Part 14.  Chile Again Down


Saturday, 27 December, 2008 (continued)

Back into Chile, then.

It was a short distance to the Chile border control.  Again, we parked with the other vehicles and went inside.

We filled in one form at the Immigration window and got our visas stamped, slid down the counter to the Customs window and filled out another form and got the bikes imported, then slid down again to the inspection station.  There was a conveyor-fed scanner, but the agent there sent us out to our bikes where another agent was supposed to inspect our bikes.  All he did was ask us about the bikes and our trip.  Then he waved us on.  I suspect that they have inspected enough bikes to know that they never have anything worth worrying about.

The toilets here required us to pay a small fee, and they accepted Dollars or Pesos from Chile or Argentina.  It was only about 30 cents.

As soon as we rode from the border control point, the road was much better.  This was clear, new concrete roadway.  Very nice.

We got our first view of the Strait of Magellan, which we paralleled for a while.  There was a large rainstorm over the water, and we didn't like how it looked.  As it turned out, we avoided that storm, but we did get drizzled on briefly.  It even snowed and hailed on us in a small fit of weather, but only lasted a couple minutes.

We also got our first view of Tierra del Fuego across the water.

Don's speedometer/odometer stopped working along this stretch of road.  Maybe the cable broke.  It's happened to me before.  I carried a spare, so it was no big deal.

We got to the ferry pretty quickly and got in line behind lots of other cars and trucks.  The boat docked soon after our arrival and the off-loading vehicles drove past us.  Nothing happened after that, so I walked up to the front of the line to see what was happening.  What was happening was that the crew was taking a break, and I learned that they would leave on the hour.  It was a little before 13:00, so we had some time to kill.

Speaking of killing, I was almost killed by a vicious wild beast.

I met the horrid creature at the restaurant there by the ferry dock.  It wore the guise of a huge Golden Lab, but it had a layer of blubber like a walrus.  I supposed that it had already eaten the last person who had taunted it as I did, so its hunger was sated for the moment.  I'm sure that I only narrowly escaped with my life.  Anyway, it slimed my glove.

And then it plopped back down by the door to lie in wait for its next hapless victim.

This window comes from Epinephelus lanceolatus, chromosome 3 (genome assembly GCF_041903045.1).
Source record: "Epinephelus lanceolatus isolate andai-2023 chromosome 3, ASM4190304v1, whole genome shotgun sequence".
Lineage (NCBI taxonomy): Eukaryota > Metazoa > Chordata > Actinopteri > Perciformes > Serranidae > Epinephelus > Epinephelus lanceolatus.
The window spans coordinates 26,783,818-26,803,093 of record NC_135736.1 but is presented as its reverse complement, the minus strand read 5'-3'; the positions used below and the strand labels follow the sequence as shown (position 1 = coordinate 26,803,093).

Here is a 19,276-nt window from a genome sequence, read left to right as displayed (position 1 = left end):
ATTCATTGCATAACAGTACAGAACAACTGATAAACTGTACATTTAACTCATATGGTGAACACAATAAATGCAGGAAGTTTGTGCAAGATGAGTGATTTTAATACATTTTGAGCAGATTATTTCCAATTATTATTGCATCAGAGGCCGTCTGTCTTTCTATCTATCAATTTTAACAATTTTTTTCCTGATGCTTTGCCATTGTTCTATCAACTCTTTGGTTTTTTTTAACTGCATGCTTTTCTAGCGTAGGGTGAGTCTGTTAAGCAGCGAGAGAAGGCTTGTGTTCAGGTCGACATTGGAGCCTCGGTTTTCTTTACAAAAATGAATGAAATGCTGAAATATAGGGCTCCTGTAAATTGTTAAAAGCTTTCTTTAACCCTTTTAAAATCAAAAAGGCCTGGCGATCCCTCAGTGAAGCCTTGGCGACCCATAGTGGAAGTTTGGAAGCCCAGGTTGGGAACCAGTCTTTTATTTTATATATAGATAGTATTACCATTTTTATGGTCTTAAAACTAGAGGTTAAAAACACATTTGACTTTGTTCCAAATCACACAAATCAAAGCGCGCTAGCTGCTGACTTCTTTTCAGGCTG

The ferry started loading soon after I got back to my bike.  Some cars were put on first, them all the big trucks, then everyone else.  We were among the last to load, and the loading crew directed us off to one side.  I saw a lot of people crowding into a cabin, so I went to look.  It was a cashier's office, and most of the other drivers were paying a fare.  I got in line, too, but when my turn came and I said that I needed to pay for two motorcycles, the cashier talked to someone else briefly then waved me off, saying there was no charge.  I still don't know if we were supposed to have paid passage and got a favor or if we hadn't needed to pay in the first place.

I walked around and took some photos while Don waited with the bikes.  It was a little choppy, and the bikes rocked a lot, so they needed to be watched.  On the top observation deck, people were being tossed back and forth.  Much rougher and the bikes would have needed to be tied to something.

Don then wandered off while I stayed with the bikes.  It did get rougher as we neared shore, and a deck hand came and helped me keep the bikes from tipping over.  The crossing took about twenty minutes, and the off-loading went very fast.  Coming off the ramp was tricky, because as soon as you cleared the hull of the ferry, the wind knocked you sideways and you couldn't maintain your intended path down the ramp.  It wasn't hard or dangerous, really, but it was unexpected.

We were then on Tierra del Fuego.

It looked like this for a while.  Still in the Chile part, so the road was good here.

It was colder.  We saw more small herds of llamas or alpacas. They were bigger than we had seen before.

The gusty wind beat us up for a while, and we were glad for the east-bound sections that gave us a tailwind.  When we got to the turnoff to Cerro Sombrero, the pavement suddenly ended.  I suspect that they will continuing paving in the future.  The 60 miles of gravel road wasn't terrible, but the wind made it tricky.

We got to a worse section of road and really had to slow down.  Then we encountered a road grader and that made everything even looser.  A few on-coming cars were on our side of the road, and when they saw us, they had to cross the ridge to their side of the road.  The road graders in  Canada and Alaska always meant that the road was going to be worse for motorcycles.  They were harbingers of peril.

Just before getting to the border back into Argentina, we got to San Sebastian, Chile and found a nice restaurant.  I had the lamb.  It was a bit too rare for me, but I was hungry.

The apfel kuchen (German apple pie) was better.  We were welcome to pay in cash, and Dollars, Euros, Chile Pesos, or Argentina Pesos were also welcome.

The waiter spoke decent English, and told us that it was from all the tourists.  We learned from him that the border here was open all the time in the tourist season, but is closed in winter.

The actual border was not far away.  There is a town called San Sebastian on either side of the border.

We got out of Chile with no problem, and crossed the border back into Argentina.



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